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“Tri-High”

By: Dalton Ulm

There is a common belief among many high school graduates and college-aged students that institutions like Cuyahoga Community College have recently developed a “Tri-High”-like stigma. Although this misconception may be somewhat true, some theories say it is attributed to the rising cost of four-year colleges and universities. It is obvious that Tri-C appeals to a different type of student/demographic looking to save money and receive a faster degree, but why aren’t more people using it to their advantage?

Tri-C boasts the oldest and largest public community college in all of Ohio, serving more than 52,000 students annually. With such a large, diverse student population, Tri-C provides many alternative opportunities to those who cannot afford traditional four-year universities.

In addition to the affordable cost, Tri-C’s diverse student profile speaks for itself; student ages range from 15 to 75-plus, 39 percent are from minority groups, 65 percent study part-time and 56 percent are seeking an associate degree or taking courses that will transfer to a four-year institution.

Tri-C has seen nothing but growth of its student population in the last decade, and there seems to be no signs of it slowing down. Assistant Dean of Academic Affairs at Tri-C East Dwayne Keeney explained that much of the growth is a result of the drastic change in the economy.

“The past eight years have seen an increase in the flow of students from four-year colleges and universities to two-year schools,” Keeney said. “The changes in the economy that began in 2007 accelerated something that previously happened on a scale too small to be noticed. Enrollments at Tri-C reached the highest levels in history. With that increased exposure came an acknowledgement of the quality education schools like Tri-C can provide.”

As many of us are aware, tuition of four-year colleges is at an all-time high, and it is becoming increasingly difficult for the average middle-class family to send their children off to college without taking out large student loans. It seems like an easy decision when comparing the cost of community colleges such as Tri-C to that of an in-state public university, but some believe that quality and community college do not go hand-in-hand.

Tri-C East Student Success Specialist Ryan Hoeing shared her experience of working with students who have struggled to make that decision.

“Students often remark on how community college offers a strong product at an affordable cost,” Hoeing said. “Most students who discuss this topic with me see community college as a fertile learning environment that saves them dollars before they transition into their majors at universities.

In some circumstances, many believe that by choosing to enroll in Tri-C you are agreeing to miss out on the college experience, thus attributing to the reputation labeled “Tri-High.”

“If there is some negative perception, my guess is that it’s largely confined to current and recent high school graduates who watched friends go one way and that the ‘failure to launch’ associated with staying home and commuting to any school is somehow less special,” Keeney said. “There’s a nickname in the community that I abhor that reflects some people’s perception of Tri-C as simply a continuation of their secondary education.”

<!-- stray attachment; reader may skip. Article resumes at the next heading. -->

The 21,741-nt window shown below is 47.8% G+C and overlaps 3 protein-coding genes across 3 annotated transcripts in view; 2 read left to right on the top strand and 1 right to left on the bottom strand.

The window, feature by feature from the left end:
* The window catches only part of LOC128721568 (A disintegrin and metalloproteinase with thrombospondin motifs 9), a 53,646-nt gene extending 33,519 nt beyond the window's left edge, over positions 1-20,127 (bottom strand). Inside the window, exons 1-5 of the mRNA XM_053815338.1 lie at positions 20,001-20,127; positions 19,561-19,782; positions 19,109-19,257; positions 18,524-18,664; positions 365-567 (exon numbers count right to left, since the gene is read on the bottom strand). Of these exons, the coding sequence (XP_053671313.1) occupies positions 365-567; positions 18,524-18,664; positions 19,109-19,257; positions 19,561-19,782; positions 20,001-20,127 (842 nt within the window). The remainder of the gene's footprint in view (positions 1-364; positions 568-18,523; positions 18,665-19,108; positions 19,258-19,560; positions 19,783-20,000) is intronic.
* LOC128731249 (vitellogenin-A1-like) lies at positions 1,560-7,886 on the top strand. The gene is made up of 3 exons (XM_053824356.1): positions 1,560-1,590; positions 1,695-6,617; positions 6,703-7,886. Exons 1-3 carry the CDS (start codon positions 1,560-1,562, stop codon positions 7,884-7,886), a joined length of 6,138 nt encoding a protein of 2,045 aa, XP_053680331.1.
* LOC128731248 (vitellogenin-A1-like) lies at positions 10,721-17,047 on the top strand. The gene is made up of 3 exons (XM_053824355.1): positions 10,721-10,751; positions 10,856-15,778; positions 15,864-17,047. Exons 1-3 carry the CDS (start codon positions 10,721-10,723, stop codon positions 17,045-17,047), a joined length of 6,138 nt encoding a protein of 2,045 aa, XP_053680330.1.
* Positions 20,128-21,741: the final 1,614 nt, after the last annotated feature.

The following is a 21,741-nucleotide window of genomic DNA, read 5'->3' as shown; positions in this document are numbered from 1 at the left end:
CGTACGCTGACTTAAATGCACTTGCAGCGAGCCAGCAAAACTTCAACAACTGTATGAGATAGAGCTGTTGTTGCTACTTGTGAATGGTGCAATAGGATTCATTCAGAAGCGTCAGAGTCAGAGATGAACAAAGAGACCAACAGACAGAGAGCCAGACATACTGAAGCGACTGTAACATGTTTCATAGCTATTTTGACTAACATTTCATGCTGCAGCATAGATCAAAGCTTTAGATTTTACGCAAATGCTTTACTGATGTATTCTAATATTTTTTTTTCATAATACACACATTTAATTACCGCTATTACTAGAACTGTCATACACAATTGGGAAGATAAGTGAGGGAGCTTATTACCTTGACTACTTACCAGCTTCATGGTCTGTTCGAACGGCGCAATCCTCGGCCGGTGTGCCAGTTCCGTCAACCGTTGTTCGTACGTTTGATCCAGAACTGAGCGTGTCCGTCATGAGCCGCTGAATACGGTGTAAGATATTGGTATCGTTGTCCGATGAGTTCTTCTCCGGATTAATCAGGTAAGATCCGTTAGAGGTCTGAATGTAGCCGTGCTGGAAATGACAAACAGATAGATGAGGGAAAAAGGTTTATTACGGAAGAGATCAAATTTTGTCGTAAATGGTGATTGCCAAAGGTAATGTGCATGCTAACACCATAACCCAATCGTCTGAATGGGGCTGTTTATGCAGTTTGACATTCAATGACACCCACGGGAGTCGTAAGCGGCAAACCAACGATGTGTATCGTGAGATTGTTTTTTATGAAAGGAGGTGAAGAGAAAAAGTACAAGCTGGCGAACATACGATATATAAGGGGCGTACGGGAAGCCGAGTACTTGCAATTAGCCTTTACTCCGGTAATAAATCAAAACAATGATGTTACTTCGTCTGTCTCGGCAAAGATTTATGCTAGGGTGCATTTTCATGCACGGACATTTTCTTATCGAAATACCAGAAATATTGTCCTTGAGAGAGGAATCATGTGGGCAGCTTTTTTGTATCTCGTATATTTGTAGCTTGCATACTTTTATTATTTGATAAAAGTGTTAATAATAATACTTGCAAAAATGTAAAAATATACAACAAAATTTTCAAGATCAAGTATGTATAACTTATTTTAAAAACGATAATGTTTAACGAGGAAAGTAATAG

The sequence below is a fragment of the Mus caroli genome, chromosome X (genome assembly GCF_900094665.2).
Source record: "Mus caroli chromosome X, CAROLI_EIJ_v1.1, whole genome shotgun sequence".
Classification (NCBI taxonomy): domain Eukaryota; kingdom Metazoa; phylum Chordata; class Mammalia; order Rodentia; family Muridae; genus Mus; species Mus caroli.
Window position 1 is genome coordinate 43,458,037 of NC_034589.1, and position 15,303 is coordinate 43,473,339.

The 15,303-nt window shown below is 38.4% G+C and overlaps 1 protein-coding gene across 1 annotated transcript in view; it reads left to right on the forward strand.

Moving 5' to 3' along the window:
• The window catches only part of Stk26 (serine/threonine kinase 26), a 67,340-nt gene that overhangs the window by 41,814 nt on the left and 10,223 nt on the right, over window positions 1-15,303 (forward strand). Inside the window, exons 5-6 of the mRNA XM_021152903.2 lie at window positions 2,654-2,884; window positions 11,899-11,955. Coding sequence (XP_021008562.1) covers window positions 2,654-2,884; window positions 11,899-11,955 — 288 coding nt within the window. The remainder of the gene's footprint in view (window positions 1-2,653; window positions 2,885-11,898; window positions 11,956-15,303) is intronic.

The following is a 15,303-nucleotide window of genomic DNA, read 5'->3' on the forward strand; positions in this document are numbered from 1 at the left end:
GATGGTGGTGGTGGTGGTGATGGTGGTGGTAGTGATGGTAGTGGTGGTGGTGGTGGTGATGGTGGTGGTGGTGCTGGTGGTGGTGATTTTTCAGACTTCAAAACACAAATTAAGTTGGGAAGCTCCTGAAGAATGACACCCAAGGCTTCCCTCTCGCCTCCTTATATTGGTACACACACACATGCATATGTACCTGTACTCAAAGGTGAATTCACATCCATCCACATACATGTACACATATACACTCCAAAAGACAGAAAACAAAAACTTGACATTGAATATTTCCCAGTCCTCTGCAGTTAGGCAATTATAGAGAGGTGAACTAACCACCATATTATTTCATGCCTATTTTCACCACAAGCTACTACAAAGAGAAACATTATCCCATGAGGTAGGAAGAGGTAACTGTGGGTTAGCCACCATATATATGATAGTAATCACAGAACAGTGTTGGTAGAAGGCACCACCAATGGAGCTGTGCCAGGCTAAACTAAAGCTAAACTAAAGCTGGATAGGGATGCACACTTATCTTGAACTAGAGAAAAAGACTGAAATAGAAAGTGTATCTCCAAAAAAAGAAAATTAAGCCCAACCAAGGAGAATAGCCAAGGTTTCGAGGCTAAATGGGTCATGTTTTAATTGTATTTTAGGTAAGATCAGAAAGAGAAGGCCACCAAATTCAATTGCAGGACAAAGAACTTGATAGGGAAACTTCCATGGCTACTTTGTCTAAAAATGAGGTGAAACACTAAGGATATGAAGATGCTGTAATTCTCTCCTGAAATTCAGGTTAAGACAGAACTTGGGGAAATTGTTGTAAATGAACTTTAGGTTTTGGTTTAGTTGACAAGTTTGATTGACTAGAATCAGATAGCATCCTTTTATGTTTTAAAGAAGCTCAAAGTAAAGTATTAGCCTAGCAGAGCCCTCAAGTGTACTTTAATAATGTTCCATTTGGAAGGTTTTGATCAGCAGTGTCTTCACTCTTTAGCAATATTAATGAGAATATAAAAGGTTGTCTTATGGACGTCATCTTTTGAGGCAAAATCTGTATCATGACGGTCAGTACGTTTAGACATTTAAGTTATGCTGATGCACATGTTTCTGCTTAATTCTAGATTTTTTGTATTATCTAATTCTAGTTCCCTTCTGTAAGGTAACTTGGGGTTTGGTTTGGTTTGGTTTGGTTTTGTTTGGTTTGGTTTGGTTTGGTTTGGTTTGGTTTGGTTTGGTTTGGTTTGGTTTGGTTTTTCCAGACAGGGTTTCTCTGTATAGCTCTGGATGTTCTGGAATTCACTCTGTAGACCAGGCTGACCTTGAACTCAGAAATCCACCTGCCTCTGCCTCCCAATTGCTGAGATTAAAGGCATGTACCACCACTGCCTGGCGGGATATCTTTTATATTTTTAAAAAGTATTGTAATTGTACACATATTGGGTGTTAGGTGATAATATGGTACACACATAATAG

So, is there a light at the end of the tunnel? Is there hope in changing the way people think about community college and Tri-C specifically? It would seem that many people are unaware of Tri-C’s services, scholarships, classes and opportunities, contributing to the underutilization of its resources. By making these services more visible to the public and local high school students, the stigma of community college might just become the new norm.

Many factors contribute to one’s decision to go to either a four-year university or a two-year community college. In some cases, those cases may not be thought out fully.

Vice President of the Creative Arts Student Alliance Vincent Tyree made the decision to enroll at Tri-C and sees the positive effects of his choice on a daily basis. Tyree observes the same optimism reflected in his fellow classmates and club members.

“Ultimately you have to take advantage of the countless tools at your disposal and build networks to become successful at any school,” Tyree said. “You control your future. My organization is devoted to that way of thinking and it is a driving force in our initiatives.”

Maybe the problem is that we are comparing two things that were never meant to be compared. Community college was not created with the intention of providing dorms, meal plans and football games in order to give the students the pleasure of labeling it with the ultimate “college experience,” rather to provide an alternative, catalyzed education track that saved students loads of money. Tri-C breaks down the barriers of limitations that college often poses, whether it is financial or circumstantial, and gives anyone the opportunity to participate – giving them the power to control their own future.

Permanent link to this article: http://www.cccvoice.com/2015/04/28/tri-high/

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